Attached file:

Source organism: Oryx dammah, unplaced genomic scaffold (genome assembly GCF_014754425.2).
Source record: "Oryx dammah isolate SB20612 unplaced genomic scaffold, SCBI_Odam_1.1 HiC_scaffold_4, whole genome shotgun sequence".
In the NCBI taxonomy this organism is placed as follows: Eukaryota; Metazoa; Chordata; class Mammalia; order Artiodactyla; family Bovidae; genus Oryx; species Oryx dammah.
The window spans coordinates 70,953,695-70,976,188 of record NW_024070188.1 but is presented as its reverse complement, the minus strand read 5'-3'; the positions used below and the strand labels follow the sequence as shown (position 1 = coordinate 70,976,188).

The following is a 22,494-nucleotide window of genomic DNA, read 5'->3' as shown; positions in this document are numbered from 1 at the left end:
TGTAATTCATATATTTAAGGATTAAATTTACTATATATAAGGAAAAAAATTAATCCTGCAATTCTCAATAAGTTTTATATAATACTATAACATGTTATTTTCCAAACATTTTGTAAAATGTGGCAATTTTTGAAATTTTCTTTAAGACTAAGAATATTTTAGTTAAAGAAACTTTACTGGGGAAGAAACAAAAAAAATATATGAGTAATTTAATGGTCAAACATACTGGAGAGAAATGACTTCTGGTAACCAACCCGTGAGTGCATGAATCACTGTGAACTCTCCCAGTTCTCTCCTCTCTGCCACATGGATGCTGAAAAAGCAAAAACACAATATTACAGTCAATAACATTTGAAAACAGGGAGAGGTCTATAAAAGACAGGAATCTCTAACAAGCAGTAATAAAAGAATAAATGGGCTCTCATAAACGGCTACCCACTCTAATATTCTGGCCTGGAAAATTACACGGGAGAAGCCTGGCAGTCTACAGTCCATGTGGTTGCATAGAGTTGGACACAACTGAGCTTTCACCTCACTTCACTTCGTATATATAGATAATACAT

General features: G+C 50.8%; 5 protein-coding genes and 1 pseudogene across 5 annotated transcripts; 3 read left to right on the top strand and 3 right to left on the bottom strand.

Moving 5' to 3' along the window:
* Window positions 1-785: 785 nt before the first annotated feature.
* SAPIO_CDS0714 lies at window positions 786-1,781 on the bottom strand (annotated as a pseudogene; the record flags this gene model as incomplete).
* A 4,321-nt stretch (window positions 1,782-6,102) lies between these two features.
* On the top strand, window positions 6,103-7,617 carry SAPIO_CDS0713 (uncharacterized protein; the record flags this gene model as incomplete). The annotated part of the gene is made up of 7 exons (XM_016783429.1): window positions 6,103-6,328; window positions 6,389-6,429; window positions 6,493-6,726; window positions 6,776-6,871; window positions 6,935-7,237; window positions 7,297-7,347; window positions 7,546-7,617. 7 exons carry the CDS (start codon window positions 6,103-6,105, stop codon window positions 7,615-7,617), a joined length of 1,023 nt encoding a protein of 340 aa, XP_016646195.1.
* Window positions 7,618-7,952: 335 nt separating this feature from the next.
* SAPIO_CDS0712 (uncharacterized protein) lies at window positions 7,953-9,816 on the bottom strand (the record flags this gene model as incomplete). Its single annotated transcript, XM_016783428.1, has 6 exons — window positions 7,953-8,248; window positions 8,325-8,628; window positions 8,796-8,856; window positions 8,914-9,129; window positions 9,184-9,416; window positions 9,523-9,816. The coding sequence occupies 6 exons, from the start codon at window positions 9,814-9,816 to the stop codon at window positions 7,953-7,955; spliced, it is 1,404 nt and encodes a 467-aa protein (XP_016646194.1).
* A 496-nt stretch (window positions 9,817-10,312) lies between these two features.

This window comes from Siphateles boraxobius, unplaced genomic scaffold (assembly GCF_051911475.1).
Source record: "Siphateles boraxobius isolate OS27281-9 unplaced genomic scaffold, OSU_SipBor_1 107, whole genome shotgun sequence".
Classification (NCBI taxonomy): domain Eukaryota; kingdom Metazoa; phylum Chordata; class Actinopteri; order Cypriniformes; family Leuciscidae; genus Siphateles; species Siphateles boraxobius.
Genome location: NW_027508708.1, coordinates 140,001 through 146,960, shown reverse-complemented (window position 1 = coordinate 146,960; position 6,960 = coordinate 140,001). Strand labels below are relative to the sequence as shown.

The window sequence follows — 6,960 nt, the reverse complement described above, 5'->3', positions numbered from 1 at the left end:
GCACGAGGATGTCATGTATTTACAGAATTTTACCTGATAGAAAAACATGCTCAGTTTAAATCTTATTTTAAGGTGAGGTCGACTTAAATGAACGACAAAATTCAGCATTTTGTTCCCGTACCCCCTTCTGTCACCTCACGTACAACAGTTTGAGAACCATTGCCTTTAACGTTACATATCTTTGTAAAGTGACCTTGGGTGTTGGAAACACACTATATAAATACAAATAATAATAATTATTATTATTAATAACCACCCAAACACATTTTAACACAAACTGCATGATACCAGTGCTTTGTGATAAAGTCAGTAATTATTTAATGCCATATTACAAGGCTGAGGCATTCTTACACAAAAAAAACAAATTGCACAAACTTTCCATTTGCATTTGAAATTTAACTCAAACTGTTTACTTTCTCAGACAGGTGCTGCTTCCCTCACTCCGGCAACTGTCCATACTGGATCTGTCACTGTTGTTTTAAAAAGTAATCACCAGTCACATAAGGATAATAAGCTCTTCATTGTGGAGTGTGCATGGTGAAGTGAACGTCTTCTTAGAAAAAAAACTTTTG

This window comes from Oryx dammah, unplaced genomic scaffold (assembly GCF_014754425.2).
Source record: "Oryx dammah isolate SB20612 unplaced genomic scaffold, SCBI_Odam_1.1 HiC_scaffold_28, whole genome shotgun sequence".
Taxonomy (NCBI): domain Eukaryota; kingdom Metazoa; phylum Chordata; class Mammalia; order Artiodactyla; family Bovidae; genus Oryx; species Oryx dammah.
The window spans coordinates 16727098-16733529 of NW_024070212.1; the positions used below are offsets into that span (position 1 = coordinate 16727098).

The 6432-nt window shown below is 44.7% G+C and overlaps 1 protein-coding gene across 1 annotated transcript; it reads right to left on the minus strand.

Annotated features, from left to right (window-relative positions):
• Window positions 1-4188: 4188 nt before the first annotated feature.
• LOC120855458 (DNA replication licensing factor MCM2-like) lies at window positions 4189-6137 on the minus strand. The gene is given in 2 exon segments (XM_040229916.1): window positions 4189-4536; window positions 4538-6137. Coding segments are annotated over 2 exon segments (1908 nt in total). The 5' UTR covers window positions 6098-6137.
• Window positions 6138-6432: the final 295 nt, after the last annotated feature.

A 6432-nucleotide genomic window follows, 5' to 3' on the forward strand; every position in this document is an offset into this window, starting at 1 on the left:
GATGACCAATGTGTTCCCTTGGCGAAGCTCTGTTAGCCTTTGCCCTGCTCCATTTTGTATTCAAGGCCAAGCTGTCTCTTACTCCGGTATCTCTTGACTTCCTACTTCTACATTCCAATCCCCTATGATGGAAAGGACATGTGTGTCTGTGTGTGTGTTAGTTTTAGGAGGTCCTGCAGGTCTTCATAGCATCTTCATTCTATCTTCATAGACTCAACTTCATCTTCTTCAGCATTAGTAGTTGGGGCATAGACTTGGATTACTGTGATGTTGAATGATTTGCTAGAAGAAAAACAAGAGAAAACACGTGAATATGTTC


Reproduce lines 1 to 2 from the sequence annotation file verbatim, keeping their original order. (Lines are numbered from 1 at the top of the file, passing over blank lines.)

Source organism: Oryx dammah, unplaced genomic scaffold (genome assembly GCF_014754425.2).
Source record: "Oryx dammah isolate SB20612 unplaced genomic scaffold, SCBI_Odam_1.1 HiC_scaffold_4, whole genome shotgun sequence".